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Saturday, 17th December I enjoy a good batting collapse. It’s like the final act of a Jacobean play, when the bodies start piling up and the plot gallops on. But like the eye-gouging scene in King Lear, it can be brutal, and I bet there are a few Sri Lankan fans who watched the denouement in Centurion through the gaps between their fingers.
Paranavitana’s plight was particularly sad. Having witnessed the demise of his captain, he spent most of his 32 minutes at the crease attempting to play at an imaginary ball that was always two inches away from the real ball. In the end he was out to an edge that was almost impossible for human senses to detect.
This was a recurring theme in the second innings; some of the dismissals were the nickiest nicks I’ve ever seen. Only just making contact like that takes real skill. Perhaps now that the ICC is going to pay the Sri Lankan players 46% of their wages, they might manage to get 46% of the bat on the ball.
Sunday, 18th December Although cricket coverage is pretty comprehensive these days, sometimes even the most dedicated fan is forced to rely on highlights. Better than nothing, of course, but they still leave you unsatisfied. It’s like being shown photographs of the best bits of a Rembrandt, or in the case of the BBL, half a Jackson Pollock.
This weekend I’ve seen seven minutes of Aussie action and I’m left with memories of fleeting and unconnected images of games I haven’t actually watched, some of them vaguely hallucinatory. Did I really see the ball for the Scorchers game being delivered by helicopter and carried out by a man in uniform? Has the credit crunch hit the Australian sports industry so hard that a ball needs an armed escort?
I’m sure I saw Afridi play one shot, but it was the one that goes straight up in the air, not the one that sails over long-on. And though Australian scientists have worked miracles to get Shaun Tait, or at least a cyborg constructed from parts of Shaun Tait, onto the field, his limb-flailing run-up is more ungainly than ever. If he were a racehorse, you’d say he definitely didn’t act on the going.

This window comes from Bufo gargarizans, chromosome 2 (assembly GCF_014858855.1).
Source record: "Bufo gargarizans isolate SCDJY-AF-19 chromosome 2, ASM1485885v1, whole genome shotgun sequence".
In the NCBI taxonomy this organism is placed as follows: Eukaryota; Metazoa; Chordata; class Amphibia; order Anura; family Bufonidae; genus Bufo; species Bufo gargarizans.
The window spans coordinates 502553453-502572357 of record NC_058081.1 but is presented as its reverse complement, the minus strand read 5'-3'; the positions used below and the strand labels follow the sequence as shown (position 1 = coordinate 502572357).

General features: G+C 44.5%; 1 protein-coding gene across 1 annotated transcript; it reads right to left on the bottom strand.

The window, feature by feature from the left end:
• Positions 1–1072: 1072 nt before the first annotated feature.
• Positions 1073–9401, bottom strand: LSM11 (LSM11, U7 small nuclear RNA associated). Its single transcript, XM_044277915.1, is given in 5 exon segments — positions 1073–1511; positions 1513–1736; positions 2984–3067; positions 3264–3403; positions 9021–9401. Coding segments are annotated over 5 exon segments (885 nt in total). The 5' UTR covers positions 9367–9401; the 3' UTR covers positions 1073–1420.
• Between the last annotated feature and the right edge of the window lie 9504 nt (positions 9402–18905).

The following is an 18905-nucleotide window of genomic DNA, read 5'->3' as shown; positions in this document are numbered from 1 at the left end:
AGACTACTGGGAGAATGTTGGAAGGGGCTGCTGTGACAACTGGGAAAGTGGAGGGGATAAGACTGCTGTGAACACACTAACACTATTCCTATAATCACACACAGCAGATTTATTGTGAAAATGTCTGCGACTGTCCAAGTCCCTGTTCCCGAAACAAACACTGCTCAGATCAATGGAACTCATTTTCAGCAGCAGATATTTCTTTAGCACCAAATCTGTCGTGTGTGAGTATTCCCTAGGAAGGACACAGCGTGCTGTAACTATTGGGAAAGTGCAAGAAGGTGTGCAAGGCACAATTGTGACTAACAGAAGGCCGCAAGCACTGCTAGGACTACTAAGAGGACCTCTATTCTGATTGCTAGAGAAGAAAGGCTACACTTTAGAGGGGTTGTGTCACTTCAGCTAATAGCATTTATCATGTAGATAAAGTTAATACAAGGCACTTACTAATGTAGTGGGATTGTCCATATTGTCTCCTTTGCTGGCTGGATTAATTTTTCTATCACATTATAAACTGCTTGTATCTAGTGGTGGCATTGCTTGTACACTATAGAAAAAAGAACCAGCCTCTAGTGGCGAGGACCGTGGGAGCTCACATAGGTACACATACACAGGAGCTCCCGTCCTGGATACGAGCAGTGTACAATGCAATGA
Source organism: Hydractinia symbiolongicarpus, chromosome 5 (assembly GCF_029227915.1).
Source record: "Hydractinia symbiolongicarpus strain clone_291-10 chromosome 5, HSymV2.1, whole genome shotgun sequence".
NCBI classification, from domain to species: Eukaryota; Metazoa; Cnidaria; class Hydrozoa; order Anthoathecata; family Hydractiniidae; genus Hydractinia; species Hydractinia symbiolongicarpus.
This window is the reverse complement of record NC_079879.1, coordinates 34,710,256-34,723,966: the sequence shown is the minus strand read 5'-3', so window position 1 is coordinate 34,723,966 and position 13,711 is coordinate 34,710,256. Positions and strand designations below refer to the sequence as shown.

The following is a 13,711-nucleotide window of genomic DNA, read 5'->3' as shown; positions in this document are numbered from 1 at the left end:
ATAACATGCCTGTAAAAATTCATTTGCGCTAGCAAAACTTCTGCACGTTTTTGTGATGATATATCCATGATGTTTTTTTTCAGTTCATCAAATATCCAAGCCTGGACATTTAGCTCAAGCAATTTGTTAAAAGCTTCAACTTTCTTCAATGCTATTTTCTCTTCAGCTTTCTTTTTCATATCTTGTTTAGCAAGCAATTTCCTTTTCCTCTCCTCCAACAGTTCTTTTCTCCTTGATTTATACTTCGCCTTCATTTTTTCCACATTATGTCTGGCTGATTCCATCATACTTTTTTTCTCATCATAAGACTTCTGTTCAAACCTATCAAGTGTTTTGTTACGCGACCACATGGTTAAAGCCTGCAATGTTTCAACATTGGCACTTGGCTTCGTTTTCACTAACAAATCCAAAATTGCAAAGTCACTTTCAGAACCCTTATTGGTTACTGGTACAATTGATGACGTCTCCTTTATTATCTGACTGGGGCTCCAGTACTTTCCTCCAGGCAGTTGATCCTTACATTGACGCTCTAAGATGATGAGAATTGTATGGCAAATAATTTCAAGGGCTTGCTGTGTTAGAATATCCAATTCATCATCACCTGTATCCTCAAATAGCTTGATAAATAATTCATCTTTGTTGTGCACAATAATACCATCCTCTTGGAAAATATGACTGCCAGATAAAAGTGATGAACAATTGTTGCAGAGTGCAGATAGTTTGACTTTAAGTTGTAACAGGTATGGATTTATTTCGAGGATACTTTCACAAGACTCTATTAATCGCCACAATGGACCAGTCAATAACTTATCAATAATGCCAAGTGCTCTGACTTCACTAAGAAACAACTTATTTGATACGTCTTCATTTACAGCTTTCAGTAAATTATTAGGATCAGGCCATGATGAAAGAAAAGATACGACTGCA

Naturally there were a lot of sixes, but frankly, after you’ve seen David Warner launch the ball over long-off once, you’ve seen it a thousand times. The Little Farmer brings the fireworks, for sure, but you can only crane your neck, peer into the sky and say, “Wow, look that!” so many times before you start looking at your watch.
And this is the sole drawback to Twenty20. A six should be as surprising as a slap in the face with a wet fish; it should be as shocking as a swear word in the middle of a church sermon. But now every player worth his salt is clearing his leg out of the way and sending everything aerial into that straight-of-midwicket corridor of predictability.
Watch too much Twenty20 and you begin to yearn for a half-timed cover drive or a carefully placed leg glance for a well-run two; anything but another full length ball launched back over the sight screen.
The penultimate delivery on the final highlights package I saw was Glenn Maxwell’s dismissal. After clubbing six boundaries, he had a half-hearted waft at Johan Botha and holed out lazily at mid-on. It was the weary swing of a man who had slogged and slogged but could slog no more.
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Andrew Hughes is a writer and avid cricket watcher who has always retained a healthy suspicion of professional sportsmen, and like any right-thinking person rates Neville Cardus more highly than Don Bradman. His latest book is available here and here @hughandrews73